Aesthetica Art Prize Interview with Photographer D. Bryon Darby

The Aesthetica Art Prize is an international celebration of innovation and brilliance in contemporary art. Offering entrants an opportunity to showcase their work to a wider audience, previous finalists have included Julia Vogl (Winner of the Catlin Art Prize 2012 and shortlisted for Saatchi Gallery and Channel 4′s New Sensations), Marcus Jansen (leading modern expressionist who joined a legacy of artists by featuring in Absolut Vodka’s artistic campaigns) and Bernat Millet (shortlisted for the National Portrait Gallery’s Taylor Wessing Photographic Portrait Prize.) The long-listed artists are featured in the accompanying Art Prize publication, while the short-listed artists appear in an exhibition at York St Mary’s, York. We catch up with long-listed photographer D. Bryon Darby, his work investigates perceptions of place as mediated through technology, photography, and personal experience. His selected image is taken from the Seventy Flights in Ninety Minutes project, a work that explores the social, political, and psychological effects of living within the flight trajectory of a major commercial airport.

A: What do you love about photography?
DBD: Much of what I love about photography is that the result is almost never what I am expecting – at least, the good photographs aren’t. It’s that transformation that I love; from the thing I’m photographing to the actual photograph. I think this is partly the process of simply doing and making and partly the nature of photography. Everything is different in a photograph. The ideas that come through the process of making, for me, are always much better than the ideas that just come on their own accord. So, in this sense, photography has been very rewarding for me. and continues to provide me with what I need to move forward.

A: Do you work with other artistic mediums?
DBD: I often work with book forms – hand-made books, print-on-demand, zines, etc. – but always photo-based. At times, I have had aspirations of being a musician, a film-maker, or a writer, but most of the time I am happy with being a photographer.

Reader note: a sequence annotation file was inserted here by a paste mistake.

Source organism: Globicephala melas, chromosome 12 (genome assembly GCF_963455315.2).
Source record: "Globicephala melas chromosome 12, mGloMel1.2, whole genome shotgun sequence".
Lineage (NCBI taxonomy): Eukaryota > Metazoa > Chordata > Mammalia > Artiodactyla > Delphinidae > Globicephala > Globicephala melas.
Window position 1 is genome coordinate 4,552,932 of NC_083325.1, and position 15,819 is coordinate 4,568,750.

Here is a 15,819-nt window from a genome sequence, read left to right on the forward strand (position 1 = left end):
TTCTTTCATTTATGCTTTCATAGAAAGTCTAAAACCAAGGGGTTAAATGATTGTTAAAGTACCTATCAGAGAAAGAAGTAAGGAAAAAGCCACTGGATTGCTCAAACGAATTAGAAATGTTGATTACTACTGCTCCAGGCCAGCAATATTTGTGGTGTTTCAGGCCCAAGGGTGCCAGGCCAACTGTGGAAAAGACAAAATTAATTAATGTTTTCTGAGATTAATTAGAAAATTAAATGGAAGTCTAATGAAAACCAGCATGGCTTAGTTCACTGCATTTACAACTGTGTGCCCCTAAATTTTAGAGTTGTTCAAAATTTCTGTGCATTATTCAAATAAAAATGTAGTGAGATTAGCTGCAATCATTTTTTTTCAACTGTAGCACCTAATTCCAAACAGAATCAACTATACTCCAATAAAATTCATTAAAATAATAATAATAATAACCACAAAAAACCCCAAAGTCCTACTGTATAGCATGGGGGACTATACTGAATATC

A: Which photographers have particularly inspired you?
DBD: There are so many photographers who have inspired me. Avedon, Karsh, Penn. Salgado, W.E. Smith. Strand, Evans, Arbus, Sander, Winogrand, Friedlander, the Bechers. In more recent years; Misrach, Sternfeld, Burtynsky, R. Adams, Sugimoto, and on and on and on. The two I continue to come back to most often are probably Harry Callahan and Mark Klett.

A: What was the first photo you took?
DBD: I am not sure I can recall the first photo I took. I do remember having a very small micro-110 keychain camera when I was a child. I remember it took me no more than ten-minutes or so to exhaust and entire roll of film – excited even then to see how things looked in pictures. The subject matter was typical, I suppose, of a seven year old – my toys, the front lawn, my foot, etc. I took a photography class my first year in college and changed my major to photography when the teacher said he would only sign me in to the already-full class if I was a major. It was another six years or so before I really took photography seriously.

A: How does it feel to be part of the Aesthetica Art Prize?
DBD: Wonderful! I’m very happy to have been included in the Aesthetica Art Prize long list. There is an incredible amount of talent and passion on the list and I am honored to be included.

A: What do you have planned for the future?
DBD: I am continuing work on flight paths and also beginning to acquaint myself with a new place and landscape after recently relocating to the mid-western United States. Other than that, I’ve learned it is never a good idea to talk too much about work that doesn’t exist yet.

Aesthetica Art Prize Exhibition, 8 March until 28 April, York St Mary’s, York.

Image courtesy of the artist and Aesthetica.